Charles Iorio-Duval is entering the B.Sc. program in physics at UdeM with the goal of “changing the world through new technologies.”
“It’s a once-in-a-lifetime stroke of good fortune. It’s only just starting to sink in!” Charles Iorio-Duval is delighted to be one of 50 recipients of the $80,000 Schulich Leader Scholarship this year. He plans to prove himself worthy of the honour by putting the money to good use.
The Schulich Leader Scholarship was created in 2012 by Canadian businessman and philanthropist Seymour Schulich. Every year, the Schulich Foundation distributes the money to Canadian students enrolled in science, technology, engineering and mathematics (STEM) programs at 20 partner universities to encourage Canada’s top students to become Schulich Leaders, the next generation of entrepreneurial-minded technology innovators.
This year is the 10th anniversary of the fruitful partnership between Université de Montréal and the Schulich Foundation, which has helped a dozen recipients realize their full potential during their undergraduate studies at UdeM.
Standing out among the best and the brightest
As he embarks on a B.Sc. in physics at UdeM after earning a Cégep diploma in natural sciences at Collège Lionel-Groulx, Charles plans to devote all his time and effort to his studies. “The scholarship makes my life plan easier because my financial needs will be covered throughout my education. But it means I have to maintain an excellent GPA.”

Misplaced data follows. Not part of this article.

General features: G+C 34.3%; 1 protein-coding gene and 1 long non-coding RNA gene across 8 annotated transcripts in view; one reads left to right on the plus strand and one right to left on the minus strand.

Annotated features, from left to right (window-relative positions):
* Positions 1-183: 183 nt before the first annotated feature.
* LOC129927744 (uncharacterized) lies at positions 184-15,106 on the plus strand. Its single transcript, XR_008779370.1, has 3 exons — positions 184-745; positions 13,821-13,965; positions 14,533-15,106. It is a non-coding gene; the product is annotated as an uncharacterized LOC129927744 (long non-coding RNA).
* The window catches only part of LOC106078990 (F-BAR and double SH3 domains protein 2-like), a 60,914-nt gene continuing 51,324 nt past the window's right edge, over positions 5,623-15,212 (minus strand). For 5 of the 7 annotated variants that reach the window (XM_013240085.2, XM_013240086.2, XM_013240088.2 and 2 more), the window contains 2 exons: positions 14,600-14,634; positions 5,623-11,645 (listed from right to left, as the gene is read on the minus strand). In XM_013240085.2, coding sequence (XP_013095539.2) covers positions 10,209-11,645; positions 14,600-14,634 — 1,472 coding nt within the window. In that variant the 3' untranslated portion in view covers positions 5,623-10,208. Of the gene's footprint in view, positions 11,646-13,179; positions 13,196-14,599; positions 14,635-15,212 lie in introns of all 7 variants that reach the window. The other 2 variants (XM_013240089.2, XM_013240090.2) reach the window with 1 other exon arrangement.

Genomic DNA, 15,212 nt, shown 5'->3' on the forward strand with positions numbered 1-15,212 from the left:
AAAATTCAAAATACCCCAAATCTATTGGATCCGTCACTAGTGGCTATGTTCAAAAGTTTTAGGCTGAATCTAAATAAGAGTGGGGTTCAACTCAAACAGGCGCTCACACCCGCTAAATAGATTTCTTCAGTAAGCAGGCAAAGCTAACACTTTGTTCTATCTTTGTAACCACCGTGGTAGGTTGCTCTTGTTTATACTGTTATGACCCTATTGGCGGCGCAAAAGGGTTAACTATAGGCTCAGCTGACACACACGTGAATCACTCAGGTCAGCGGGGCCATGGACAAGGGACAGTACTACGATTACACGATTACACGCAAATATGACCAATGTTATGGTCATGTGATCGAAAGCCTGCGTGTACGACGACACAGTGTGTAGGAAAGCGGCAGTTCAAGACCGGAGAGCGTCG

Based on his transcript, which shows strength in all subjects and particularly in pure science, where his grades have earned him a dozen awards and a 37.1 R score, we suspect our new Schulich Leader will do well. “I’ve always loved a challenge,” he says. “My challenge in university will be to excel in my program and be one of the best students in the department. I want to take the most demanding courses and acquire advanced knowledge.”
Showing leadership in the community
What Charles has accomplished thus far shows dogged determination, strong leadership skills and a keen sense of innovation, all important selection criteria for the Schulich. In his program comprehensive assessment in Cégep, he led a team that developed a mathematical modelling software that will be used in a study on the treatment of trigeminal neuralgia being conducted by his older brother – a physician and Charles’ role model – and other researchers in the neurosurgery department at Université de Sherbrooke. “The software will be used to determine the concentration of gamma rays to administer to babies and the exposure time, depending on the nature of the operation.”
While juggling studies, work, comedy shows, theatre and extracurricular activities, Charles also did scientific, linguistic and artistic training stints and worked in his Cégep’s tutoring service. “I try to seize every opportunity, but I also want to give something back. We have a duty to help improve people’s lives and advance human welfare, if we can. As Nelson Mandela said, ‘It always seems impossible until it's done’.”
Changing the world
Charles is aiming high: his idea of giving something back is to change the world! “Climate change is my generation’s struggle. I feel I can be useful in the battle by working on new technologies related to renewable energy, such as nuclear fusion. That’s why I decided to go into physics at Université de Montréal, which offers an ambitious program. Later, I’ll fight to get my inventions out of the lab. My ambition is to accomplish great things and I’m already full of ideas about how to do it.”